insanity. It defined legal insanity as being in a state of mind in which the
person is incapable of knowing the nature of the act or what he is doing is
either wrong or contrary to law. The crucial time at which it is to be
established is the at the time of commission of the offence. However, the time
before and after commission of the act is also relevant.
Subsequent to stating the meaning and the considerations to be had while
granting the benefit of the exception, the Court in the case of Vidya Devi v
State of Rajasthan enumerated certain principles which still subsist and are
used as the beacon before applying section 84.
The guidelines are listed as
- Every type of insanity cannot be called legal insanity; in cases of
legal insanity, the cognitive has to destroyed to the extent that the person
is rendered incapable of knowing the nature if the act or that what he is
doing is either wrong or contrary to law.
- The court shall presume the absence of such insanity (also section
105 of the Indian Evidence Act)
- Onus of proving the same lies on the accused but is not as heavy as what
rests on the prosecution
- The court shall take the decision taking into consideration the state of
mind of the deceased at the time of commission of the offence.
- It is also relevant though not conclusive to consider the circumstances
which preceded, followed or attended the act.
- the prosecution in discharging its burden in the face of the plea of
legal insanity has merely to prove the basic fact and rely upon the normal
presumption of law that everyone knows the law and the natural consequences
of his act.
The court also held that out of the four types of people (an idiot, one made so
by illness, a lunatic or madman and a drunkard) which are said to be non-compos
mentis, a lunatic is the one who is criminally not responsible as their mental
disorder is fixed and permanent.
The court further in this case elucidated upon the aspect of burden of proof by
relying on the Supreme court and held that the presumption which the courts need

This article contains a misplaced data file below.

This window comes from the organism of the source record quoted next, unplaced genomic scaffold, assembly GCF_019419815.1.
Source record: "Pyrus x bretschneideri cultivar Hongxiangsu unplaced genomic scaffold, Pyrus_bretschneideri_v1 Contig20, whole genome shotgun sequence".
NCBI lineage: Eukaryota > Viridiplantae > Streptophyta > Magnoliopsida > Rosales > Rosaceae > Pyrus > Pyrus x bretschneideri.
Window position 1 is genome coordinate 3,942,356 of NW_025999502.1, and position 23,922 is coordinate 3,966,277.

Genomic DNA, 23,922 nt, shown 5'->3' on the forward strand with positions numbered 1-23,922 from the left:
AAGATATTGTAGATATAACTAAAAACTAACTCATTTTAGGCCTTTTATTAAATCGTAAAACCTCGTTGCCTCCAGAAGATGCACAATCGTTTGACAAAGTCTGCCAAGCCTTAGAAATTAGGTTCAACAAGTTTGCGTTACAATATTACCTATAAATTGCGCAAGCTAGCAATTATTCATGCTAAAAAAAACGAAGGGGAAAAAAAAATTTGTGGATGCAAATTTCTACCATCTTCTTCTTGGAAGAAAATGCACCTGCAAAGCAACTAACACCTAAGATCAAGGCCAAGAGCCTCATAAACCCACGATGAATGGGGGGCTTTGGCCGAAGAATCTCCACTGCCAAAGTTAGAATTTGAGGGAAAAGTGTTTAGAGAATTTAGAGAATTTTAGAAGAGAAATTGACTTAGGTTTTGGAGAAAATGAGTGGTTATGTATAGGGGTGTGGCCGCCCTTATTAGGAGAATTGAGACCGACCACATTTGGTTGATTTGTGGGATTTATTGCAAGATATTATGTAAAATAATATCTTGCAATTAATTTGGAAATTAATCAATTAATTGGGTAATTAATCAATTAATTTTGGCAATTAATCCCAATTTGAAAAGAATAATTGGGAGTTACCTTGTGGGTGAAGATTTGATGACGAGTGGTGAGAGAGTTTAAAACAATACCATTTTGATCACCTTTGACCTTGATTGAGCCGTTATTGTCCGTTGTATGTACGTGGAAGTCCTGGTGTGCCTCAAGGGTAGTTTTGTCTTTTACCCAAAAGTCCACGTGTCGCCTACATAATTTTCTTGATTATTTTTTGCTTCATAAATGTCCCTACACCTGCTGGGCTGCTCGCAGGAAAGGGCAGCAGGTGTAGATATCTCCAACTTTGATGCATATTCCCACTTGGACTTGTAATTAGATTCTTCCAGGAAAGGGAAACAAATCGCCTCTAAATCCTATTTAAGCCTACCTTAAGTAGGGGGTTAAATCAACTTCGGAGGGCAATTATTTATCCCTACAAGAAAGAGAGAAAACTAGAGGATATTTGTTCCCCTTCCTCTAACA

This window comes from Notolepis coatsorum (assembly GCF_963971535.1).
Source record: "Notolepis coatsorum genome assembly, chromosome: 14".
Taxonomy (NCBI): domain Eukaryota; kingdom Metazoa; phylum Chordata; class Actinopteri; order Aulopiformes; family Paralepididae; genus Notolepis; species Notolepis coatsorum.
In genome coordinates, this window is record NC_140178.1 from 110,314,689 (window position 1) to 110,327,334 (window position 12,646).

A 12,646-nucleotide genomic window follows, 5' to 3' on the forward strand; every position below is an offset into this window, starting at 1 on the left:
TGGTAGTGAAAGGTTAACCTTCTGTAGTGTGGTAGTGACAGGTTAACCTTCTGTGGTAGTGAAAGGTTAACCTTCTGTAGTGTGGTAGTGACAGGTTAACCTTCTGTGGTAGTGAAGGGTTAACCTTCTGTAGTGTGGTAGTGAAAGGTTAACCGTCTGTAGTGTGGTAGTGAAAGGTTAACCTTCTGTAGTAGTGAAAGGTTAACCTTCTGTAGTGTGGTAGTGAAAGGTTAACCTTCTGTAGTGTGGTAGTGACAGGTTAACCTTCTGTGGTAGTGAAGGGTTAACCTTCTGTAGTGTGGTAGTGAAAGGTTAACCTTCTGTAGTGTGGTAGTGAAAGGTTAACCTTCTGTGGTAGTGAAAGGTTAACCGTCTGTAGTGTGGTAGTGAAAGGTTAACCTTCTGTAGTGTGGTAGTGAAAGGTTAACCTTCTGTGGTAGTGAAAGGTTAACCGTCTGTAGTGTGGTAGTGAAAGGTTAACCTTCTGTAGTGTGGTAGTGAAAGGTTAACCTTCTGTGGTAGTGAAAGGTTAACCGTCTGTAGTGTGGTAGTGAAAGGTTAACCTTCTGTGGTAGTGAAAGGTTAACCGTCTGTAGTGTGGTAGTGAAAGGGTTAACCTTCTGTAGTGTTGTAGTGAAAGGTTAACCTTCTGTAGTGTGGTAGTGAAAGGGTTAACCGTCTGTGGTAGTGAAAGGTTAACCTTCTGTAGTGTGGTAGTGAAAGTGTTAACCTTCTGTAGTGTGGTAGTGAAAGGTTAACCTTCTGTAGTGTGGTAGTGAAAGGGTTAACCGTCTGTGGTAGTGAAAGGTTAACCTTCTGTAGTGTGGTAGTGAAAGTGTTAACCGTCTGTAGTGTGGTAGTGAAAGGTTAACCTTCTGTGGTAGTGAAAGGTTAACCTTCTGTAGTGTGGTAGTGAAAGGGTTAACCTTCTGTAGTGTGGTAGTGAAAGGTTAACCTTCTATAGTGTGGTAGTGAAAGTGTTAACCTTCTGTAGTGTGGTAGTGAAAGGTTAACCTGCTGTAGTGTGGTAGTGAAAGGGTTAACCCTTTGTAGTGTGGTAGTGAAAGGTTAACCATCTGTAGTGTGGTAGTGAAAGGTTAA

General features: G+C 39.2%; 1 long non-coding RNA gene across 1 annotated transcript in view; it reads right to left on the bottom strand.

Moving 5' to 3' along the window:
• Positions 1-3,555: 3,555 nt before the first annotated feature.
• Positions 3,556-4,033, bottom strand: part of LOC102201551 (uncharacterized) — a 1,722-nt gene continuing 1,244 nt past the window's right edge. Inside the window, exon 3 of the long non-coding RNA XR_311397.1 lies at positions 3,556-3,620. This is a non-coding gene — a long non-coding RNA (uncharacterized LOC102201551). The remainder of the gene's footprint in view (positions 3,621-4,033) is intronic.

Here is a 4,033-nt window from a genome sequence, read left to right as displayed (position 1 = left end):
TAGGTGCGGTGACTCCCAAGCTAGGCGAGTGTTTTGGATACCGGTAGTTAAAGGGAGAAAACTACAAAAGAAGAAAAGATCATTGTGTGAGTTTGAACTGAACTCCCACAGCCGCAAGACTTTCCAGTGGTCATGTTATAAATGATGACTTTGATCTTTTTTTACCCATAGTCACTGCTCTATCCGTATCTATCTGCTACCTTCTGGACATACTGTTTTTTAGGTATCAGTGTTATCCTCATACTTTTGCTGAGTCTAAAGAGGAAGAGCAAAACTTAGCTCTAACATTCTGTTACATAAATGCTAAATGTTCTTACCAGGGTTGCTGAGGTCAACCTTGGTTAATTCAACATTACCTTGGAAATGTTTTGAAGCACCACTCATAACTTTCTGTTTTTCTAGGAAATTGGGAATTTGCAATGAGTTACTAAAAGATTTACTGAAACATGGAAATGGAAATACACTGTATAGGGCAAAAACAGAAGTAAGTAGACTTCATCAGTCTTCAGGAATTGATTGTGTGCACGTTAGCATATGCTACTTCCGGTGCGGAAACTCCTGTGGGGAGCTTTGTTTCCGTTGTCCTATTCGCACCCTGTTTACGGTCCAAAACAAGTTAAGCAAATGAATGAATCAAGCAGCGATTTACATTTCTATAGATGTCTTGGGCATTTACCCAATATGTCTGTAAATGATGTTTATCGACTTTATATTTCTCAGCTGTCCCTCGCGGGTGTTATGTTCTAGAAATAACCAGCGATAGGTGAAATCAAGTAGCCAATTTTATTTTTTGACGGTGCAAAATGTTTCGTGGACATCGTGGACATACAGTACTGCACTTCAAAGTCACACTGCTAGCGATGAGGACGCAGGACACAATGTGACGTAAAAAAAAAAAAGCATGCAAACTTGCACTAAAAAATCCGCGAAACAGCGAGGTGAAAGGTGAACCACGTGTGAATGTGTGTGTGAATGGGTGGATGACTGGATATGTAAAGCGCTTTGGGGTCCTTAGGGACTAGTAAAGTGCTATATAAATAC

to carry that the accused was not insane, is a rebuttable presumption and the
burden of proof that lies on the accused is to prove his defence by
preponderance of probability. Also, if the accused is unable to prove the
defence conclusively, it is sufficient to raise a reasonable doubt in the mind
of the court, and he would be entitled to acquit the accused on the ground that
the burden which rested on the prosecution has not been discharged.
It was stated that in such cases it is the duty of the court to look upon the
defence of the accused on the basis of the evidence produced before the court,
as it is considered that the person who is of an unsound mind would not be able
to defend himself adequately.
These principles were further reaffirmed, and taken as the basis so as to decide
whether the defence shall be granted or not, by the court in the case of State
of Rajasthan v Durgalal Keer and Zakir v State of Rajasthan.
In the year 2018, the court was posed with the question that could pre-menstrual
stress syndrome be called a state of mind so as to qualify temporary insanity
and can this be used by a person to be absolved from liability in criminal
By placing reliance on the various treatises, articles and the laws of the
countries (example. France) where P.M.S is considered to be a state of temporary
insanity, the court reached to the conclusion that it can be accepted as a
The court further stated:
Although the law has not much developed in India as to the P.M.S. being set up
as a defence of insanity, yet the accused has the right to plead and probablize
such defence to show that she was suffering from this syndrome at the time of
commission of the act and her conduct was involuntary as she was suffering under
the defect of reason or unsoundness of mind and hence she can plead this defence
and substantiate with the evidence.
Procedural aspect of the said defence
It is to clarify that there is no relevant influence on the grant of defence due
to the state of mind of a person at the time of the trial.
The Court in the case of Rajendra v State of Rajasthan highlighted the
distinction between incapacity at the time of commission of the offence and at
the time of trial. They have a gravely different effect in the sense that
however, both are induced by unsoundness of mind, incapacity at the time of
commission of the offence is substantive and which is used to excuse the